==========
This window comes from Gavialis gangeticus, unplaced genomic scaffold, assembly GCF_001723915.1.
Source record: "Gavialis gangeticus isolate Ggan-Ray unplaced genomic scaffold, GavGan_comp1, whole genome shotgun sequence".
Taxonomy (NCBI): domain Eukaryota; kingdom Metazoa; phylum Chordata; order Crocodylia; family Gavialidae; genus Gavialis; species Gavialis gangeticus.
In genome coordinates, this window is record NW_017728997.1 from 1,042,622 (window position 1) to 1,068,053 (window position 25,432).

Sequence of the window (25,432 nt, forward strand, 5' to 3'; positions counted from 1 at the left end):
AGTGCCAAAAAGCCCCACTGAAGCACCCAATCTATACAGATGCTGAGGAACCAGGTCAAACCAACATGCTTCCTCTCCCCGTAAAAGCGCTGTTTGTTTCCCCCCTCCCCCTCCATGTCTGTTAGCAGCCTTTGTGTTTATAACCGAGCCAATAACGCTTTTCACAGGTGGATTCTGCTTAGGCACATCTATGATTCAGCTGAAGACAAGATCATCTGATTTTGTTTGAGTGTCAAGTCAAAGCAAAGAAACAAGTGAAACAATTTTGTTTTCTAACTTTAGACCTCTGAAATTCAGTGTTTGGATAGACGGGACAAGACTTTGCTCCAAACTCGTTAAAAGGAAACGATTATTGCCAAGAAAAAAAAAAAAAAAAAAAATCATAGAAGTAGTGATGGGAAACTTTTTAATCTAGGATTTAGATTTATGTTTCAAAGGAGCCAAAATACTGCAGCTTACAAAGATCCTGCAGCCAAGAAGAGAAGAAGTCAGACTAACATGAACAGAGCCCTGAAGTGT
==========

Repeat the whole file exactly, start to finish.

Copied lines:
This window comes from Gavialis gangeticus, unplaced genomic scaffold, assembly GCF_001723915.1.
Source record: "Gavialis gangeticus isolate Ggan-Ray unplaced genomic scaffold, GavGan_comp1, whole genome shotgun sequence".
Taxonomy (NCBI): domain Eukaryota; kingdom Metazoa; phylum Chordata; order Crocodylia; family Gavialidae; genus Gavialis; species Gavialis gangeticus.
In genome coordinates, this window is record NW_017728997.1 from 1,042,622 (window position 1) to 1,068,053 (window position 25,432).

Sequence of the window (25,432 nt, forward strand, 5' to 3'; positions counted from 1 at the left end):
AGTGCCAAAAAGCCCCACTGAAGCACCCAATCTATACAGATGCTGAGGAACCAGGTCAAACCAACATGCTTCCTCTCCCCGTAAAAGCGCTGTTTGTTTCCCCCCTCCCCCTCCATGTCTGTTAGCAGCCTTTGTGTTTATAACCGAGCCAATAACGCTTTTCACAGGTGGATTCTGCTTAGGCACATCTATGATTCAGCTGAAGACAAGATCATCTGATTTTGTTTGAGTGTCAAGTCAAAGCAAAGAAACAAGTGAAACAATTTTGTTTTCTAACTTTAGACCTCTGAAATTCAGTGTTTGGATAGACGGGACAAGACTTTGCTCCAAACTCGTTAAAAGGAAACGATTATTGCCAAGAAAAAAAAAAAAAAAAAAAATCATAGAAGTAGTGATGGGAAACTTTTTAATCTAGGATTTAGATTTATGTTTCAAAGGAGCCAAAATACTGCAGCTTACAAAGATCCTGCAGCCAAGAAGAGAAGAAGTCAGACTAACATGAACAGAGCCCTGAAGTGT